"Ambition is a dream with a V8 engine"- Elvis Presley
As the best-selling solo recording artist of all time, Elvis Presley is the undisputed “King of Rock and Roll.” But few people appreciate that between his music, movies, television appearances, and other business ventures, “ol’ swivel hips” was also one of the entertainment industry’s most ambitious entrepreneurs.
To Elvis, time was money, so he maximized every moment, and that included being an early adopter of private aviation. He started out chartering, but as his desire for increased convenience, privacy, and security grew, he moved into the world of aircraft ownership.
After buying and selling a variety of airplanes, he made his move into the big jet in April 1975 when he purchased a four-engine Convair 880 from Delta Air Lines for $250,000.
The airline-worn 880 was sent to Meacham Field in Fort Worth, Texas, to undergo a complete interior upgrade, including 29-place seating, a conference room, a master suite, a guest bedroom, two and a half baths with gold-plated fixtures, an entertainment system with quadraphonic 8-track sound, sky-to-ground phone, and a full galley. The cabin was finished in yellow, green, and gold fabrics. It also had suede sofas, which, unlike Elvis’s shoes, were not blue.
It’s said that Elvis was especially excited about the fact that the same team who had previously designed Air Force One was creating his Convair’s new look. According to the Graceland Blog—the official publication of Elvis’s Graceland Museum—the renovations took six months and cost $800,000.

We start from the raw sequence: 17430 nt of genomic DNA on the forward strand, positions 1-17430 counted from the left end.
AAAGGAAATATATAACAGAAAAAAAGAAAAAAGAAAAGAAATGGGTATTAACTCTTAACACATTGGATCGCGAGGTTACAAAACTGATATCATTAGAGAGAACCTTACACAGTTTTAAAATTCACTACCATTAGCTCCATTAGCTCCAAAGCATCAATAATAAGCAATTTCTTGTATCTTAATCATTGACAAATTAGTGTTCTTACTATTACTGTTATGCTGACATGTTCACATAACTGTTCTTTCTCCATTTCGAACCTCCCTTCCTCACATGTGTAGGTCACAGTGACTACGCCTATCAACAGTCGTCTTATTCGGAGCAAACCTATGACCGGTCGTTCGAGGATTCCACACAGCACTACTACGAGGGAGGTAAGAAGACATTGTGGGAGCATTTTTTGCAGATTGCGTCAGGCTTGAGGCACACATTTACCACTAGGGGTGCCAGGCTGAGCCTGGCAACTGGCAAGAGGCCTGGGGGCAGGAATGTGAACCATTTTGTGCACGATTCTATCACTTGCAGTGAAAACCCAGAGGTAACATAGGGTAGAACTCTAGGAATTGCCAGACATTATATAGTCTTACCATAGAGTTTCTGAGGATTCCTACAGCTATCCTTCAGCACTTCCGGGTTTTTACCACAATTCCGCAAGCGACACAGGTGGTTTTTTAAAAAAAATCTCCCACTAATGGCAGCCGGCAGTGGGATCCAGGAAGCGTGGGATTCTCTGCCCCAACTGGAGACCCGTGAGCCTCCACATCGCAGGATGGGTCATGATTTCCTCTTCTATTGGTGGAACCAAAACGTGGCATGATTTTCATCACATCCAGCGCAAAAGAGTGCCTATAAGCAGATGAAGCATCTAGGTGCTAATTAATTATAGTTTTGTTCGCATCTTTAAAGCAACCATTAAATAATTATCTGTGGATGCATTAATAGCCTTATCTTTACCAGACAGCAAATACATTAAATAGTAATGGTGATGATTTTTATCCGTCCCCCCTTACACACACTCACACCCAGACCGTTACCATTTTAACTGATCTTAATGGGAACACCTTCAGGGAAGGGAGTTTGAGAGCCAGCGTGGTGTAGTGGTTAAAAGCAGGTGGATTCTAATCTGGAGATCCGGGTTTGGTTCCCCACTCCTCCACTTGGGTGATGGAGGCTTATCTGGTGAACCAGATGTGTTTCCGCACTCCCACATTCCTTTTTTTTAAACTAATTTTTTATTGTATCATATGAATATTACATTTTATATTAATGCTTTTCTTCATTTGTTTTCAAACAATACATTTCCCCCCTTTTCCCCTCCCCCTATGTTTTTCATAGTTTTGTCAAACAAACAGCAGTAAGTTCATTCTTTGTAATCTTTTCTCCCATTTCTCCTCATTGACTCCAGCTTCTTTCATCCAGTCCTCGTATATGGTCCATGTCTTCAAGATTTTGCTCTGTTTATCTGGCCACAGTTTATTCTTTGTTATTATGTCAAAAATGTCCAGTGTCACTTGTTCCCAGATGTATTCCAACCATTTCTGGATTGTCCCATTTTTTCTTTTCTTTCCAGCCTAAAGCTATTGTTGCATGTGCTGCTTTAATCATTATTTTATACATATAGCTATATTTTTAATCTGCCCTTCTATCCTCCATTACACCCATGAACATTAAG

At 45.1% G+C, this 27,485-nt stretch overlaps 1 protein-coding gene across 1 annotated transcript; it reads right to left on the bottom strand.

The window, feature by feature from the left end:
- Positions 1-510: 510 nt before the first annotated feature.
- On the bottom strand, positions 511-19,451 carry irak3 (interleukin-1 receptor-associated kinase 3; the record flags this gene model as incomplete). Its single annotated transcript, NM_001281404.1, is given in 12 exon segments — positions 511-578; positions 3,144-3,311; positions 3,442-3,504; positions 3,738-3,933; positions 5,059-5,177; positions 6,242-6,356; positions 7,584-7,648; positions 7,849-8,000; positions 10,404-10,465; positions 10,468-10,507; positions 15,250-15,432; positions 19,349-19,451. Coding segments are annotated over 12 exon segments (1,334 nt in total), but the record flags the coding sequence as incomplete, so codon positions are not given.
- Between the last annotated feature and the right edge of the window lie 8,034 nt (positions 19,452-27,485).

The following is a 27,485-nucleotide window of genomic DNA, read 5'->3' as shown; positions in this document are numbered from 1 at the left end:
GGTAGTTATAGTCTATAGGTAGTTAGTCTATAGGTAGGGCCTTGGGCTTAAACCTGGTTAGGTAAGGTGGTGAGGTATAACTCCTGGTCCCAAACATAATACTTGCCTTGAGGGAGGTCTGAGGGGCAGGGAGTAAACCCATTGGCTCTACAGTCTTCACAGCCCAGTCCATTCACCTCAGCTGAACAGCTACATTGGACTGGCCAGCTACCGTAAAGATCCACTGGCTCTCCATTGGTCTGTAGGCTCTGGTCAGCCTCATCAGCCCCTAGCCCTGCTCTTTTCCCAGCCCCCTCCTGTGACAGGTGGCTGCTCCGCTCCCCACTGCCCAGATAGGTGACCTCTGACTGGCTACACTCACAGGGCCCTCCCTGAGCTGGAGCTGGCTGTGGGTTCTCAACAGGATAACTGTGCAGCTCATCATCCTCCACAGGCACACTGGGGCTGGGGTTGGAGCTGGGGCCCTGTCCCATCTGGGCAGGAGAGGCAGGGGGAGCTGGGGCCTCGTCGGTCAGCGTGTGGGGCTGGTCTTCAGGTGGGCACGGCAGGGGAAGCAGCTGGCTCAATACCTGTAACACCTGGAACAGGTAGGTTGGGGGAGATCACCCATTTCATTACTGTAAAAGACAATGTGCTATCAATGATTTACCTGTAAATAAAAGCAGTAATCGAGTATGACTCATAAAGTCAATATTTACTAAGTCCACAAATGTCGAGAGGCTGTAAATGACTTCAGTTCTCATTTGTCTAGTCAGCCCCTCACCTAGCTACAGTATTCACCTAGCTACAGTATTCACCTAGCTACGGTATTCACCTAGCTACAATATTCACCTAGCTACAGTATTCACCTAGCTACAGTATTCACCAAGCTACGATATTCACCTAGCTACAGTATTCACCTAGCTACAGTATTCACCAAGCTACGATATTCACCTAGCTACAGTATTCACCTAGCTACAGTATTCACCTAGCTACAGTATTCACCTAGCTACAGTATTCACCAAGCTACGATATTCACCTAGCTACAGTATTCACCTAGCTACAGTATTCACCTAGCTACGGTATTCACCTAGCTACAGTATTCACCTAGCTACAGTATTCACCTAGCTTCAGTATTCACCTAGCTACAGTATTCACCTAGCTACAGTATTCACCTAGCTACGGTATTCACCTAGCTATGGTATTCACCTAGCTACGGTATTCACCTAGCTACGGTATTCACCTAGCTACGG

Interestingly, while the cabin’s color palette and finishings would have made Austin Powers proud, the exterior paint scheme was relatively sedate, featuring overall white with blue and red striping. Other than the “880EP” N-number, the only other adornment was an American flag and the letters TCB on the tail. TCB was an acronym for Elvis’s motto: Taking Care of Business.
Christened “Lisa Marie” after his only daughter, Elvis and his family flew on the Convair 880 for the first time on Nov. 27, 1975, and used it extensively for travel throughout the U.S. and parts of Canada.
Viva Las JetStars
It was during the 880’s six-month upgrade that Elvis bought his first Lockheed JetStar—nicknamed "Hound Dog II"—so he and his wife, Priscilla, could easily travel to Fort Worth to inspect the big jet’s progress. Elvis was a stickler for details and kept tight reigns on the refurb process.
Today, Lisa Marie and Hound Dog II are displayed at Elvis’ Graceland Museum in Memphis, Tennessee.
With these two airplanes being kept well busy, in late 1976, he added another Jetstar to “Elvis’s Air Force.” Purchased just a few months before his untimely passing, neither Elvis, his family, friends, nor any of the infamous “Memphis Mafia” members ever used his second JetStar. It was Elvis’s in name only.
While N20TC (the N-number was later changed to its current 440RM) had the shortest history with the “King,” it probably has the most colorful backstory.
According to Graceland’s archivists, the aircraft was purchased in December 1976 for $840,000 by Elvis’s father, Vernon, as a business investment. Immediately after the purchase, he signed an agreement with Omni Aircraft Sales to lease the airplane out.
And, contrary to popular belief, Elvis had nothing to do with the Jetstar’s striking interior or exterior finishes. In fact, when it comes to the aircraft’s rather flamboyant red velvet tufted upholstery, the Graceland archivists say that the previous owner, Roy McKay, had explained in a TV interview that he designed the cabin’s look himself.
As McKay related the story, when he originally purchased the Jetstar, it had a two-toned gray interior, which “kind of looked like a casket,” he said.
After Elvis’s death in August 1977, Vernon Presley sold the JetStar to Air Cargo Express. From there, it had a couple of owners and was finally bought by McKay Oil Corporation.